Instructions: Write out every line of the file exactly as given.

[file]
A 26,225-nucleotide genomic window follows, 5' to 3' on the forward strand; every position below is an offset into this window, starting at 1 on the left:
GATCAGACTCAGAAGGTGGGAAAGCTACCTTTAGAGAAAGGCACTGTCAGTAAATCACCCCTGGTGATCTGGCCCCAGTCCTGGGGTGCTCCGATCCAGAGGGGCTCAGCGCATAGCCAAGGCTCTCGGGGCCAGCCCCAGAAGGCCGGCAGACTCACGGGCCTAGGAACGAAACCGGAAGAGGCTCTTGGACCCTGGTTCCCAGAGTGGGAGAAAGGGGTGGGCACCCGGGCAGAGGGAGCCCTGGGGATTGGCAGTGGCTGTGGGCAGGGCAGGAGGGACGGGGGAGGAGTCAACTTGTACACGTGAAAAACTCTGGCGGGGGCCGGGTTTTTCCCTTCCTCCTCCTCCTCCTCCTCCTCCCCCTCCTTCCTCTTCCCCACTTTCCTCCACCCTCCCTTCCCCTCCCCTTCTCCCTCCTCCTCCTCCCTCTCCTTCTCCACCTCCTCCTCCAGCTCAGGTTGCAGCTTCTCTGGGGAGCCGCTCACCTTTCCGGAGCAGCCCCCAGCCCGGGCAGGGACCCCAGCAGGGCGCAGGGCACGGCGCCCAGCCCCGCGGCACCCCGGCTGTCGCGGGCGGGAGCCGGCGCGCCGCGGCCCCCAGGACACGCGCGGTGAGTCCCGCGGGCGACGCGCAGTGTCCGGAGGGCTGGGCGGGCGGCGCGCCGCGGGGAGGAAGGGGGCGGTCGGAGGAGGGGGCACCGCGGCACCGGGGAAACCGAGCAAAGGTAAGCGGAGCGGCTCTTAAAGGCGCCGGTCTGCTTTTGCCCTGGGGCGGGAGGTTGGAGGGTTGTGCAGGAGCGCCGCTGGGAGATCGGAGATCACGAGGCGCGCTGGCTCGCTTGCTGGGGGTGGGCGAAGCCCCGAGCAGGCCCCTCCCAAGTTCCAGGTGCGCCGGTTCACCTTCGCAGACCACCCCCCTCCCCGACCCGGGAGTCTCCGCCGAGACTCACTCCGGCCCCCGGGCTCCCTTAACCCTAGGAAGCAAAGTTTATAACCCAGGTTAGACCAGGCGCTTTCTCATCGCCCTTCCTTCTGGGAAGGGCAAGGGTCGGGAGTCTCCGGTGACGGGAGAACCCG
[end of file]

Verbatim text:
A 26,225-nucleotide genomic window follows, 5' to 3' on the forward strand; every position below is an offset into this window, starting at 1 on the left:
GATCAGACTCAGAAGGTGGGAAAGCTACCTTTAGAGAAAGGCACTGTCAGTAAATCACCCCTGGTGATCTGGCCCCAGTCCTGGGGTGCTCCGATCCAGAGGGGCTCAGCGCATAGCCAAGGCTCTCGGGGCCAGCCCCAGAAGGCCGGCAGACTCACGGGCCTAGGAACGAAACCGGAAGAGGCTCTTGGACCCTGGTTCCCAGAGTGGGAGAAAGGGGTGGGCACCCGGGCAGAGGGAGCCCTGGGGATTGGCAGTGGCTGTGGGCAGGGCAGGAGGGACGGGGGAGGAGTCAACTTGTACACGTGAAAAACTCTGGCGGGGGCCGGGTTTTTCCCTTCCTCCTCCTCCTCCTCCTCCTCCCCCTCCTTCCTCTTCCCCACTTTCCTCCACCCTCCCTTCCCCTCCCCTTCTCCCTCCTCCTCCTCCCTCTCCTTCTCCACCTCCTCCTCCAGCTCAGGTTGCAGCTTCTCTGGGGAGCCGCTCACCTTTCCGGAGCAGCCCCCAGCCCGGGCAGGGACCCCAGCAGGGCGCAGGGCACGGCGCCCAGCCCCGCGGCACCCCGGCTGTCGCGGGCGGGAGCCGGCGCGCCGCGGCCCCCAGGACACGCGCGGTGAGTCCCGCGGGCGACGCGCAGTGTCCGGAGGGCTGGGCGGGCGGCGCGCCGCGGGGAGGAAGGGGGCGGTCGGAGGAGGGGGCACCGCGGCACCGGGGAAACCGAGCAAAGGTAAGCGGAGCGGCTCTTAAAGGCGCCGGTCTGCTTTTGCCCTGGGGCGGGAGGTTGGAGGGTTGTGCAGGAGCGCCGCTGGGAGATCGGAGATCACGAGGCGCGCTGGCTCGCTTGCTGGGGGTGGGCGAAGCCCCGAGCAGGCCCCTCCCAAGTTCCAGGTGCGCCGGTTCACCTTCGCAGACCACCCCCCTCCCCGACCCGGGAGTCTCCGCCGAGACTCACTCCGGCCCCCGGGCTCCCTTAACCCTAGGAAGCAAAGTTTATAACCCAGGTTAGACCAGGCGCTTTCTCATCGCCCTTCCTTCTGGGAAGGGCAAGGGTCGGGAGTCTCCGGTGACGGGAGAACCCG